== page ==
Video killed the radio star, but it has made fast friends with the online community. And with the exploding popularity of online video, interactive agencies will need to demonstrate that they can develop quality, entertaining and strategically relevant video pieces-- be they content or streaming ads. (Note that I'm a big fan of user-generated media, but for this article, I'm focusing on agency-produced video.)
Most people in online marketing have more experience building websites than shooting video. And from a production standpoint, there's a noteworthy difference between the two. Although each can have comparably large budgets, the development of a website takes place over a longer period of time. With a video shoot, the bulk of the project comes down to a single day: the shoot day. So while it's possible to make adjustments late in the site-development process, that's rarely an option with video production.
Thus, when you're shooting video, preparation is imperative. (The old saying, "Don't worry, we'll fix it in the edit" is just a saying. If you're on the set and you don't have the shot in the can, by all means, worry.)
So when you have a video shoot, how can you make sure you bring home the goods? The main thing to remember is, even if you have an experienced production company and director, you still need to do your homework and think through the entire shot list from all the angles. The points below will guide you through some of the more critical messaging issues. (I'm sidestepping other production issues like location scouting, insurance and food services for this article. Those are areas where you'll definitely need to rely on the production company.)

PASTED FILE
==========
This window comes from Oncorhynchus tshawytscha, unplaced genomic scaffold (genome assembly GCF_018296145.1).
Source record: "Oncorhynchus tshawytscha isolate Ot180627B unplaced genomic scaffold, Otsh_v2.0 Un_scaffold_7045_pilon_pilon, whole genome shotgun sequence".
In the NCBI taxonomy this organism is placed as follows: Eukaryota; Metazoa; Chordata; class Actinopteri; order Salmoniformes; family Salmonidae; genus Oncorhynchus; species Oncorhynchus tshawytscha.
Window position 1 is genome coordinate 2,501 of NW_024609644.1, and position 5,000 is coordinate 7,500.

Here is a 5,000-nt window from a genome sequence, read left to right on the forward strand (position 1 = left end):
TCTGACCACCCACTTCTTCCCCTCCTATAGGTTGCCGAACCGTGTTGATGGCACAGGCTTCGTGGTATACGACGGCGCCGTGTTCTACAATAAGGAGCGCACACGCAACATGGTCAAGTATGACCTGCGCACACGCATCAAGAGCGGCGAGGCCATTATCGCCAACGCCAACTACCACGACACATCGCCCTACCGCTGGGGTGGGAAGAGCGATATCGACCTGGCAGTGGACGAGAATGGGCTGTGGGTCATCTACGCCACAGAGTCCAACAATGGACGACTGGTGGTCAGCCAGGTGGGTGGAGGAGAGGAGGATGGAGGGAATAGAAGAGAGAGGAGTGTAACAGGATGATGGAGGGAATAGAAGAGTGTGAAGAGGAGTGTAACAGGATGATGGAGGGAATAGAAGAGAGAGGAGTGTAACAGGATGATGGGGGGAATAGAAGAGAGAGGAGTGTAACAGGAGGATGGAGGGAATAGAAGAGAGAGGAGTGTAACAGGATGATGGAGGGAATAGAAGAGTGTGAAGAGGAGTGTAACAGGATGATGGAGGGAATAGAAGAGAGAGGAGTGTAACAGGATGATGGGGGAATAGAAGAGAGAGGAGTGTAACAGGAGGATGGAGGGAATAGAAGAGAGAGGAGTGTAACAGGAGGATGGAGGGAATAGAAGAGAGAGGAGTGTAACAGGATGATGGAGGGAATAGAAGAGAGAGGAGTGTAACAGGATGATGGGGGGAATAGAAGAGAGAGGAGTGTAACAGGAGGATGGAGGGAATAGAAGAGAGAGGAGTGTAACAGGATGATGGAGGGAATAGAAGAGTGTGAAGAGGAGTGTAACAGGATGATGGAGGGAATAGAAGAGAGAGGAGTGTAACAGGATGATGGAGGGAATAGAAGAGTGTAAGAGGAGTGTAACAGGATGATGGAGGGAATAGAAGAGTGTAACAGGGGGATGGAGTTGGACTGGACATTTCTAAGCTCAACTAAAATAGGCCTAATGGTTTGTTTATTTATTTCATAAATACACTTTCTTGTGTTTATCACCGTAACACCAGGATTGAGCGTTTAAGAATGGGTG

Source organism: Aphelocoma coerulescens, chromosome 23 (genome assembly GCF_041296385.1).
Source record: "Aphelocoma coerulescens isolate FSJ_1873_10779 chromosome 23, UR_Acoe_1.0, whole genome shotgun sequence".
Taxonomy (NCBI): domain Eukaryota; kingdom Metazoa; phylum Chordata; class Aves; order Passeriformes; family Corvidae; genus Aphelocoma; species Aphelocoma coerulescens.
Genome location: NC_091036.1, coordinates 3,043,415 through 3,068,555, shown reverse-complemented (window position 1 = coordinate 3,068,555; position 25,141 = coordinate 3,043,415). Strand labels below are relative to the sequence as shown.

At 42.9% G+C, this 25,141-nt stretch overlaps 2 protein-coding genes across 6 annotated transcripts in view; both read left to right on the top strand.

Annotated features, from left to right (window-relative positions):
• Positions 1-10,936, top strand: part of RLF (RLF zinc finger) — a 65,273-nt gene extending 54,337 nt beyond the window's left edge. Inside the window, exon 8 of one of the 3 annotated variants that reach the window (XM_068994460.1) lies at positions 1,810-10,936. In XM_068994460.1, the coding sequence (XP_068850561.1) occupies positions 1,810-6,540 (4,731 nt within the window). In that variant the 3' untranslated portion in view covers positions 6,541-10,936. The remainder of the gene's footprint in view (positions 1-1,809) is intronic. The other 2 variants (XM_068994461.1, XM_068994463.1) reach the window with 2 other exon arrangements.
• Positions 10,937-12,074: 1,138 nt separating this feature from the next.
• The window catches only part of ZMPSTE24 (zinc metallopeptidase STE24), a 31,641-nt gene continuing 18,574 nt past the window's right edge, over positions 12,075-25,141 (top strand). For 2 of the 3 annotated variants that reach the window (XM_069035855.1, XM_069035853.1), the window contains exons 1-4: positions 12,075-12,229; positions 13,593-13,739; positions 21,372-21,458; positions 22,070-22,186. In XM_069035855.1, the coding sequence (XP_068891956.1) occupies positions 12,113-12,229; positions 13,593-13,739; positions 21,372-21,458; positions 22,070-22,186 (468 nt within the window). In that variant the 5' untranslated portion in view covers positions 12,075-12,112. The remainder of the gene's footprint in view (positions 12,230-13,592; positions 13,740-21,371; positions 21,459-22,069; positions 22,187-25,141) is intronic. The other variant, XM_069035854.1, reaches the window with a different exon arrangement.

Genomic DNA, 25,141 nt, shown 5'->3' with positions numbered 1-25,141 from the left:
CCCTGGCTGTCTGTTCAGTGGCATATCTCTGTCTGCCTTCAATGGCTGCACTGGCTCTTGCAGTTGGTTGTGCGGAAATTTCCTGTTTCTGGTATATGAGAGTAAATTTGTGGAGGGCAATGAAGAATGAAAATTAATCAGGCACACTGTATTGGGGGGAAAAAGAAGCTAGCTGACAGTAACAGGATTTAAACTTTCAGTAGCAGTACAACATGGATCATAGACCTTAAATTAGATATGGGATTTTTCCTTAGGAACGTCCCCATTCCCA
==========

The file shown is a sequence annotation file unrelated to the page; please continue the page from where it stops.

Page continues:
This list applies to online video shoots. There may be times you're involved in pulling online video from a TV commercial shoot as well. I'll provide a guide for that process in my next article.
Keep it simple
Simplicity is one of the most powerful communication tactics ever practiced. It applies to everything from 30-second commercials to political rally speeches. So of course it applies to a 10-second streaming video spot. And it all starts with a smart, clear concept. Online video doesn't have near the production quality of a TV commercial, so the concept is even more important than with offline spots, where you can rely on beautiful footage and character nuances to build emotional impact.
Get ready for your closeup
Shoot almost everything closer than you would a TV spot. Online, your computer screen may have higher definition than your TV, but the playback screen is usually 320x240 and highly compressed. You'll need to compensate by zooming in on product shots and people's faces.
TV spots often have extensive backdrops or quirky background characters adding to the entertainment value. Keep in mind that a lot of this will be lost in an online spot. Keeping the background simple may help avoid an ambiguous or blurry background, which could distract viewers from what's really important. This gets back to having strong central concepts that can carry the spot.